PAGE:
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Mental Health, Students, & Test Taking

Mental Health, Students, & Test Taking

“It’s going to be on the test!” How many times did we hear this phrase when we were in school? The culture surrounding testing is emotionally charged for parents, students, teachers, and administrators. School performance scores are a nearly direct reflection of students’ standardized test scores. If that wasn’t enough, the rules surrounding testing keep changing! High stakes; not high stakes; alternative testing; do we include all scores? And our children, who soak up our emotions like a tiny sponge, hear and feel what we broadcast about the stress of testing.


“We actually took our son to a therapist because he was experiencing some anxiety tied to math.” recalled mom and teacher Megan S. “This took shape in the form of tears at homework that would start practically at the sight of his math homework. Even after being given a break to play outside, he still would become debilitated at the thought of working on it. Those can be some telling signs of testing or performance anxiety that extends beyond a simple lack of desire to do schoolwork.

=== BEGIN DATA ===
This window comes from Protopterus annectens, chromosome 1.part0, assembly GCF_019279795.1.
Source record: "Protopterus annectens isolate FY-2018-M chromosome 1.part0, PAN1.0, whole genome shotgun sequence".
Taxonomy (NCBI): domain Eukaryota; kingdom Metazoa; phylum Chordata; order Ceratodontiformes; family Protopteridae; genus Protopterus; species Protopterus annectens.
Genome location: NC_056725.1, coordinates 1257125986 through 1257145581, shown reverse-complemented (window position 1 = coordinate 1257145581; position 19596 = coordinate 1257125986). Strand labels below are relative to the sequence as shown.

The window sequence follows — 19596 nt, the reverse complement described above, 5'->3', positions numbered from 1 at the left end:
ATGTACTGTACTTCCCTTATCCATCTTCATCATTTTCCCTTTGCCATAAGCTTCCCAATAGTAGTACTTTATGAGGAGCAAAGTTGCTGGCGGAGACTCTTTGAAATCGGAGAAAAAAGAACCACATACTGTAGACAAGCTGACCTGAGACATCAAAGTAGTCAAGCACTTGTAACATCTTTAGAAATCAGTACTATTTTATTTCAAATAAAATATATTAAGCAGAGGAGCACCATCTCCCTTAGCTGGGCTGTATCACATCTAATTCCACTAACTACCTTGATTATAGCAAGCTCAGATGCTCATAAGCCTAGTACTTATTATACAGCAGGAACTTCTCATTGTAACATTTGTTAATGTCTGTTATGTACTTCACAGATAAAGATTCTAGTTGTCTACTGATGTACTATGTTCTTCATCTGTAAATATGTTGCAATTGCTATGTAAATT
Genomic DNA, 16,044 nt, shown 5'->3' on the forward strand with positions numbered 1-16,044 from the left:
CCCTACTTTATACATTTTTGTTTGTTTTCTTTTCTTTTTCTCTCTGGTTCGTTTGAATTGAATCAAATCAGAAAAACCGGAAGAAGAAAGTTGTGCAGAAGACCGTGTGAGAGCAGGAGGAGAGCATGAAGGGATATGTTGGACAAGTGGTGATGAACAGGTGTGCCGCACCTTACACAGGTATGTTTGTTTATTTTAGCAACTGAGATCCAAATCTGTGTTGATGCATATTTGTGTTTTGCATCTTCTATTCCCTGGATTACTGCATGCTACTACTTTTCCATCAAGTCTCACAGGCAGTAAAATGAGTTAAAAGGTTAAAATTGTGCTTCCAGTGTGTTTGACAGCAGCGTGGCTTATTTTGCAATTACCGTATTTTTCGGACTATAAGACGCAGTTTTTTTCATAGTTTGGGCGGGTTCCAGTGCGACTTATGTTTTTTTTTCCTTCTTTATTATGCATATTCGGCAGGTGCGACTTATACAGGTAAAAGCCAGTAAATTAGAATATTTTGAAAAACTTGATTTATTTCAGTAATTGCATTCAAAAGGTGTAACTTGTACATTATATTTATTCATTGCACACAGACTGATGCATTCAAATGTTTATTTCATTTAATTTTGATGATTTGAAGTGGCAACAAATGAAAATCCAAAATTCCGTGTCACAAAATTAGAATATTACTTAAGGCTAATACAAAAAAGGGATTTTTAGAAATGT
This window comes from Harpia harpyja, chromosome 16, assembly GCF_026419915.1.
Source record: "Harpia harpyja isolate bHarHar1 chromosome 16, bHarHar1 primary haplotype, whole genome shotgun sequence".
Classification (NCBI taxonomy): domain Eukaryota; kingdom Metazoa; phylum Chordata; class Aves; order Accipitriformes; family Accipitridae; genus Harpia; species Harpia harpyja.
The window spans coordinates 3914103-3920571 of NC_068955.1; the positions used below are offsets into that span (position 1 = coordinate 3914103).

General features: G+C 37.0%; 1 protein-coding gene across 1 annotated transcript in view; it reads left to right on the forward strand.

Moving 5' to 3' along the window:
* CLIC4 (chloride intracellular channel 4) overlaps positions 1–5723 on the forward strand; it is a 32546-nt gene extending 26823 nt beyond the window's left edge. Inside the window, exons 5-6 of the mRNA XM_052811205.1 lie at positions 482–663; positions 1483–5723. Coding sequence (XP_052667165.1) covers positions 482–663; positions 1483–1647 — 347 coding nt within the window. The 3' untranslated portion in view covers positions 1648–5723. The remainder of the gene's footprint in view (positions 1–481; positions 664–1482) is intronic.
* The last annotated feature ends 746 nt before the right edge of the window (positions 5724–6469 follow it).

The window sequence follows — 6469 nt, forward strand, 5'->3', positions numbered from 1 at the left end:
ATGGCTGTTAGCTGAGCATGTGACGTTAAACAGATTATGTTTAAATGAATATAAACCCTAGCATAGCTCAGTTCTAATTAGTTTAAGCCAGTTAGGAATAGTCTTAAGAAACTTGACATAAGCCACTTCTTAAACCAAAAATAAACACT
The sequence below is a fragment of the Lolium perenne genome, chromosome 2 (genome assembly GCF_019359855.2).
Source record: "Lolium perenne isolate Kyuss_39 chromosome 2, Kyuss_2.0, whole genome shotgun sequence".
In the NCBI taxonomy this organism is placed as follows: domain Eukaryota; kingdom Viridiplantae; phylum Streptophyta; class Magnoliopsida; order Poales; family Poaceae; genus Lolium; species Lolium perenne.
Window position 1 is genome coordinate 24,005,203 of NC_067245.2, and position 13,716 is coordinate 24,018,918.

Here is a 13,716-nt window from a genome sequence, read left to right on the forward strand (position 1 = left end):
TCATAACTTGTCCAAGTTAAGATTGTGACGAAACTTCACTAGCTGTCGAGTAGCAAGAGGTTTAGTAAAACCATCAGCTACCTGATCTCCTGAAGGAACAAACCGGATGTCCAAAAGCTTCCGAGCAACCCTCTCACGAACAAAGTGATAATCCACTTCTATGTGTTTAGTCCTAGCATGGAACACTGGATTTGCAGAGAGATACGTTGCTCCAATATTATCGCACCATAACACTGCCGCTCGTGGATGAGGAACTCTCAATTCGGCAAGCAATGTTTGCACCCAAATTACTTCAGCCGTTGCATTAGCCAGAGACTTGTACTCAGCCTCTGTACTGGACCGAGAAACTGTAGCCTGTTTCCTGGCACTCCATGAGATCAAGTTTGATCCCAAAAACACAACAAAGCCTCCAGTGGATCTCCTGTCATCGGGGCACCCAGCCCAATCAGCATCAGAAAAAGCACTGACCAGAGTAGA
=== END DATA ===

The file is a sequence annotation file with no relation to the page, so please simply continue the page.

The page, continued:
I think it's important to note that this was despite tremendous skill level in the subject. He scored in the 98th percentile of his school in math but nonetheless felt pressure from his teachers, who would often make wide, whole-class statements meant to encourage everyone to improve.

Testing anxiety can happen to students at any and all achievement levels! To him, the motivation was interpreted as added pressure to continue building upon already-impressive scores. He would mention that he was bad at math, and, while we wouldn't normally make comparisons, we found ourselves, as parents, pointing out that he was outscoring his classmates. Only when he saw the data did he trust that he's actually ‘good at math.’”